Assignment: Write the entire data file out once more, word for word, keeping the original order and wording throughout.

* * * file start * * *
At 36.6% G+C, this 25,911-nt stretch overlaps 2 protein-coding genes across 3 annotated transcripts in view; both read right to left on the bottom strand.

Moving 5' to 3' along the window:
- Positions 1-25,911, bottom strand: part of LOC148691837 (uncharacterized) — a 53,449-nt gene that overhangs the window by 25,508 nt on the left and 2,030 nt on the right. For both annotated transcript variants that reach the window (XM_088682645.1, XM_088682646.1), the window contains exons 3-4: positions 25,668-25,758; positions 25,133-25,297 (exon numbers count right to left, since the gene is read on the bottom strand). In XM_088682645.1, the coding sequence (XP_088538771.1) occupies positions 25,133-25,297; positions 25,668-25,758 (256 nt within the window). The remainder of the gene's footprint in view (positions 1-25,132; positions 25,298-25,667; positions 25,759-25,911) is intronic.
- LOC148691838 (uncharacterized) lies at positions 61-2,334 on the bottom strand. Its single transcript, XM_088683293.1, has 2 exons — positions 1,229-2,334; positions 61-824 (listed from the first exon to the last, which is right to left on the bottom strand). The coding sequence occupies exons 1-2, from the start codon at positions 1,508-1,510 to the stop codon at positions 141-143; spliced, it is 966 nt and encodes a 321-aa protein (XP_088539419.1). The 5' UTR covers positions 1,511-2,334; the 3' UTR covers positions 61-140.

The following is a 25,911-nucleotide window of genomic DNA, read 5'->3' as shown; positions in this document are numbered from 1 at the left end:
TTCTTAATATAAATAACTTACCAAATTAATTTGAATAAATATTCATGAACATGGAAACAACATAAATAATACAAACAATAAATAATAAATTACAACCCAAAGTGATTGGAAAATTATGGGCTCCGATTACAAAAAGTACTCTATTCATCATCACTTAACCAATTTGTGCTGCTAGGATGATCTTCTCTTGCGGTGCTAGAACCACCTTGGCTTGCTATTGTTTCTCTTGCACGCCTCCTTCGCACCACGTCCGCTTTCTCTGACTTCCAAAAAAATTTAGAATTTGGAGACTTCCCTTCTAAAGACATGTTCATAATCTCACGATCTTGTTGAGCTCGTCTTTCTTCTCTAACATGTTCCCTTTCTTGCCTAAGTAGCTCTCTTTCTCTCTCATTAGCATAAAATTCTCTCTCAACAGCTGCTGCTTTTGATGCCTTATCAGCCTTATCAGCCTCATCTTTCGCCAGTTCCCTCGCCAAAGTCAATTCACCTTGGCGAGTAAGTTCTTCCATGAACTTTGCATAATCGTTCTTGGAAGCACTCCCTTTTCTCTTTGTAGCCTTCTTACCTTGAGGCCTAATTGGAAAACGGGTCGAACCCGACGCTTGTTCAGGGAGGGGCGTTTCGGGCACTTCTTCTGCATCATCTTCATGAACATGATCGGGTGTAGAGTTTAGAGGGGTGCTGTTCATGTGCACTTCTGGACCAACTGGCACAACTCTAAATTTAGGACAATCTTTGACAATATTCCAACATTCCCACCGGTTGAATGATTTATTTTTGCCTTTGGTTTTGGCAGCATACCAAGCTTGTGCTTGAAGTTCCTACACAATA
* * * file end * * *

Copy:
At 36.6% G+C, this 25,911-nt stretch overlaps 2 protein-coding genes across 3 annotated transcripts in view; both read right to left on the bottom strand.

Moving 5' to 3' along the window:
- Positions 1-25,911, bottom strand: part of LOC148691837 (uncharacterized) — a 53,449-nt gene that overhangs the window by 25,508 nt on the left and 2,030 nt on the right. For both annotated transcript variants that reach the window (XM_088682645.1, XM_088682646.1), the window contains exons 3-4: positions 25,668-25,758; positions 25,133-25,297 (exon numbers count right to left, since the gene is read on the bottom strand). In XM_088682645.1, the coding sequence (XP_088538771.1) occupies positions 25,133-25,297; positions 25,668-25,758 (256 nt within the window). The remainder of the gene's footprint in view (positions 1-25,132; positions 25,298-25,667; positions 25,759-25,911) is intronic.
- LOC148691838 (uncharacterized) lies at positions 61-2,334 on the bottom strand. Its single transcript, XM_088683293.1, has 2 exons — positions 1,229-2,334; positions 61-824 (listed from the first exon to the last, which is right to left on the bottom strand). The coding sequence occupies exons 1-2, from the start codon at positions 1,508-1,510 to the stop codon at positions 141-143; spliced, it is 966 nt and encodes a 321-aa protein (XP_088539419.1). The 5' UTR covers positions 1,511-2,334; the 3' UTR covers positions 61-140.

The following is a 25,911-nucleotide window of genomic DNA, read 5'->3' as shown; positions in this document are numbered from 1 at the left end:
TTCTTAATATAAATAACTTACCAAATTAATTTGAATAAATATTCATGAACATGGAAACAACATAAATAATACAAACAATAAATAATAAATTACAACCCAAAGTGATTGGAAAATTATGGGCTCCGATTACAAAAAGTACTCTATTCATCATCACTTAACCAATTTGTGCTGCTAGGATGATCTTCTCTTGCGGTGCTAGAACCACCTTGGCTTGCTATTGTTTCTCTTGCACGCCTCCTTCGCACCACGTCCGCTTTCTCTGACTTCCAAAAAAATTTAGAATTTGGAGACTTCCCTTCTAAAGACATGTTCATAATCTCACGATCTTGTTGAGCTCGTCTTTCTTCTCTAACATGTTCCCTTTCTTGCCTAAGTAGCTCTCTTTCTCTCTCATTAGCATAAAATTCTCTCTCAACAGCTGCTGCTTTTGATGCCTTATCAGCCTTATCAGCCTCATCTTTCGCCAGTTCCCTCGCCAAAGTCAATTCACCTTGGCGAGTAAGTTCTTCCATGAACTTTGCATAATCGTTCTTGGAAGCACTCCCTTTTCTCTTTGTAGCCTTCTTACCTTGAGGCCTAATTGGAAAACGGGTCGAACCCGACGCTTGTTCAGGGAGGGGCGTTTCGGGCACTTCTTCTGCATCATCTTCATGAACATGATCGGGTGTAGAGTTTAGAGGGGTGCTGTTCATGTGCACTTCTGGACCAACTGGCACAACTCTAAATTTAGGACAATCTTTGACAATATTCCAACATTCCCACCGGTTGAATGATTTATTTTTGCCTTTGGTTTTGGCAGCATACCAAGCTTGTGCTTGAAGTTCCTACACAATA